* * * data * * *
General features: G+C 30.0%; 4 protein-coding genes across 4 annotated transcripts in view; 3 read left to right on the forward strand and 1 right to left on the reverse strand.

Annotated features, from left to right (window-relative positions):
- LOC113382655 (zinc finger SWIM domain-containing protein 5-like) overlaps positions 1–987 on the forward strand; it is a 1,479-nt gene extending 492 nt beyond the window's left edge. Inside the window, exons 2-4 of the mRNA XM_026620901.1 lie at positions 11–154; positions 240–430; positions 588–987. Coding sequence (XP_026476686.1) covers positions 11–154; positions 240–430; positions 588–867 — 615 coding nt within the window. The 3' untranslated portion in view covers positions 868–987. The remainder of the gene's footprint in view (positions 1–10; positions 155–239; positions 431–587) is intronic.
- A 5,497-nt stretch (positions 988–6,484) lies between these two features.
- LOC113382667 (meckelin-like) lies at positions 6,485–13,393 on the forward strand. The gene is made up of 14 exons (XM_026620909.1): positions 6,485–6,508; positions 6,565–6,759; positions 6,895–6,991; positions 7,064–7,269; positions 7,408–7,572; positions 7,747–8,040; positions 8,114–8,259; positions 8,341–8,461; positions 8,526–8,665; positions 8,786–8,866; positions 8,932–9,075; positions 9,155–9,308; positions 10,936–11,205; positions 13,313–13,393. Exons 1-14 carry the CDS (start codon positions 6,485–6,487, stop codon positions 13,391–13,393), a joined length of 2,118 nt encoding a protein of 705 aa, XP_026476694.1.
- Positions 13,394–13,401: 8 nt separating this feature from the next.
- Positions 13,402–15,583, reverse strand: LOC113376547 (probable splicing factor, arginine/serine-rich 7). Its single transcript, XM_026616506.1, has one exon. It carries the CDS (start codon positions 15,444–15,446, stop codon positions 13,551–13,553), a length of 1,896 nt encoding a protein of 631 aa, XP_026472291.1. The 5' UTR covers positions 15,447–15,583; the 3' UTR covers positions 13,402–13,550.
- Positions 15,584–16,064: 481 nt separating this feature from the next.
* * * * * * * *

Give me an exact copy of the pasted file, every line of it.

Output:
General features: G+C 30.0%; 4 protein-coding genes across 4 annotated transcripts in view; 3 read left to right on the forward strand and 1 right to left on the reverse strand.

Annotated features, from left to right (window-relative positions):
- LOC113382655 (zinc finger SWIM domain-containing protein 5-like) overlaps positions 1–987 on the forward strand; it is a 1,479-nt gene extending 492 nt beyond the window's left edge. Inside the window, exons 2-4 of the mRNA XM_026620901.1 lie at positions 11–154; positions 240–430; positions 588–987. Coding sequence (XP_026476686.1) covers positions 11–154; positions 240–430; positions 588–867 — 615 coding nt within the window. The 3' untranslated portion in view covers positions 868–987. The remainder of the gene's footprint in view (positions 1–10; positions 155–239; positions 431–587) is intronic.
- A 5,497-nt stretch (positions 988–6,484) lies between these two features.
- LOC113382667 (meckelin-like) lies at positions 6,485–13,393 on the forward strand. The gene is made up of 14 exons (XM_026620909.1): positions 6,485–6,508; positions 6,565–6,759; positions 6,895–6,991; positions 7,064–7,269; positions 7,408–7,572; positions 7,747–8,040; positions 8,114–8,259; positions 8,341–8,461; positions 8,526–8,665; positions 8,786–8,866; positions 8,932–9,075; positions 9,155–9,308; positions 10,936–11,205; positions 13,313–13,393. Exons 1-14 carry the CDS (start codon positions 6,485–6,487, stop codon positions 13,391–13,393), a joined length of 2,118 nt encoding a protein of 705 aa, XP_026476694.1.
- Positions 13,394–13,401: 8 nt separating this feature from the next.
- Positions 13,402–15,583, reverse strand: LOC113376547 (probable splicing factor, arginine/serine-rich 7). Its single transcript, XM_026616506.1, has one exon. It carries the CDS (start codon positions 15,444–15,446, stop codon positions 13,551–13,553), a length of 1,896 nt encoding a protein of 631 aa, XP_026472291.1. The 5' UTR covers positions 15,447–15,583; the 3' UTR covers positions 13,402–13,550.
- Positions 15,584–16,064: 481 nt separating this feature from the next.